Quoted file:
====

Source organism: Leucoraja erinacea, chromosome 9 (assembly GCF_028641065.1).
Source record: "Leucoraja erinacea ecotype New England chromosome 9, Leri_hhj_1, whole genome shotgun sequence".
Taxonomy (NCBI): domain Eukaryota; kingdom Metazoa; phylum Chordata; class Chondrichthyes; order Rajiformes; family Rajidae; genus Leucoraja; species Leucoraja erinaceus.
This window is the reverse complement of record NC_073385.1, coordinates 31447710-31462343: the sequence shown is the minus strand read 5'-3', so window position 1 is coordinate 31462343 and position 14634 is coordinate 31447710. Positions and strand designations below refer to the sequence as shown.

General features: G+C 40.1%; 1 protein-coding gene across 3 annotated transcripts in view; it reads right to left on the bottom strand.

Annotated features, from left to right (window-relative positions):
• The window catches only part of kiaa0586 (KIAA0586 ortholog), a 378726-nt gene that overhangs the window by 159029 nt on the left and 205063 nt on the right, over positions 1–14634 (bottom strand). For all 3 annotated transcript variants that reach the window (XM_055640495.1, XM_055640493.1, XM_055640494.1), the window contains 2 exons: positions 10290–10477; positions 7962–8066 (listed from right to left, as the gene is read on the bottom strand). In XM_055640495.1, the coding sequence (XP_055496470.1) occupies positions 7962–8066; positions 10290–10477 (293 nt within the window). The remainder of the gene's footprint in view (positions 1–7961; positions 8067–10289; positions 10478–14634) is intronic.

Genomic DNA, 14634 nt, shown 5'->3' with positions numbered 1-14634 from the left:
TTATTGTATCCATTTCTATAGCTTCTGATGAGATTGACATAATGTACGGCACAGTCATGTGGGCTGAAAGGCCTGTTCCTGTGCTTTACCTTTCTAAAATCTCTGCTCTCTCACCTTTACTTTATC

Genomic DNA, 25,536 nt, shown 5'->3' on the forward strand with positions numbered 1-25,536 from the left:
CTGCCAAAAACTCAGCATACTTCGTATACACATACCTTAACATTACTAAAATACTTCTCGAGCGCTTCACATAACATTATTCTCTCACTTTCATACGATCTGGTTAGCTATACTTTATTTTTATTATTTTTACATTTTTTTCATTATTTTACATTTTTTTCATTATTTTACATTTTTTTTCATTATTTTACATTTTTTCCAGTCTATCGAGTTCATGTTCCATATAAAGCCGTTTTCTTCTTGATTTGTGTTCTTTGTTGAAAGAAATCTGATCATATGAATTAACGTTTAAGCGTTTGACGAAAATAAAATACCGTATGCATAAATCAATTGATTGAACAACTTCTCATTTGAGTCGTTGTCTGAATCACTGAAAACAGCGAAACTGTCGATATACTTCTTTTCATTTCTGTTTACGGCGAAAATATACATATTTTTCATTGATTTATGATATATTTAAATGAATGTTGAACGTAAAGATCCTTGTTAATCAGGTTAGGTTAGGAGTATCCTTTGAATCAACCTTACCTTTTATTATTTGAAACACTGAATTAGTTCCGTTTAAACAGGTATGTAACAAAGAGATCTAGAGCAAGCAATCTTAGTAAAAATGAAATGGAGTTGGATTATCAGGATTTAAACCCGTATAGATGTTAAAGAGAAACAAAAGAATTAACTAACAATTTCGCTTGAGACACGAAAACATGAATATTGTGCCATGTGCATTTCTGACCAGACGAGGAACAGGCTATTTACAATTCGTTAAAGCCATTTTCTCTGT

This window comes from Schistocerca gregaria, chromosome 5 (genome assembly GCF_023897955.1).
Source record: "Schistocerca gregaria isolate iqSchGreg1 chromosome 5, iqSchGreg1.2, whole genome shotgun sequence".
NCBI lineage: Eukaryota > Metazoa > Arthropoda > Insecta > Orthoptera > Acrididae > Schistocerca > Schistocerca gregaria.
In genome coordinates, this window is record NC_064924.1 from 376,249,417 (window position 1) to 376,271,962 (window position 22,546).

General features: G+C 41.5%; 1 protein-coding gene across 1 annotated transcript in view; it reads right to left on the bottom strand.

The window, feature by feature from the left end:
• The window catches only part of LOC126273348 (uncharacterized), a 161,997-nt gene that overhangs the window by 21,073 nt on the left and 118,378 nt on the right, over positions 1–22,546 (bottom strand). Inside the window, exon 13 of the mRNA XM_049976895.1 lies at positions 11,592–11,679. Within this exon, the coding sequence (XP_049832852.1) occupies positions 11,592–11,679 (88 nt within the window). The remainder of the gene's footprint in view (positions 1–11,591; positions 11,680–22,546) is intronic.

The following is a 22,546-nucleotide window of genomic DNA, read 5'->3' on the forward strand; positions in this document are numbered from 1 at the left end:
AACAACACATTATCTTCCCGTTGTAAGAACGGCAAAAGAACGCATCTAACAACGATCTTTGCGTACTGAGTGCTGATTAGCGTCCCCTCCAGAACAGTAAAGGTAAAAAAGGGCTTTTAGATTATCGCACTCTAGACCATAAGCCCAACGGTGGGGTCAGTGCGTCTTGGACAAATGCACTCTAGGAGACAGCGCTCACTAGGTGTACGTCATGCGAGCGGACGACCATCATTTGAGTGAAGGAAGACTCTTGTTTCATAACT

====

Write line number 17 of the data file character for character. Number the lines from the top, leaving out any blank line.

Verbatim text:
The window, feature by feature from the left end: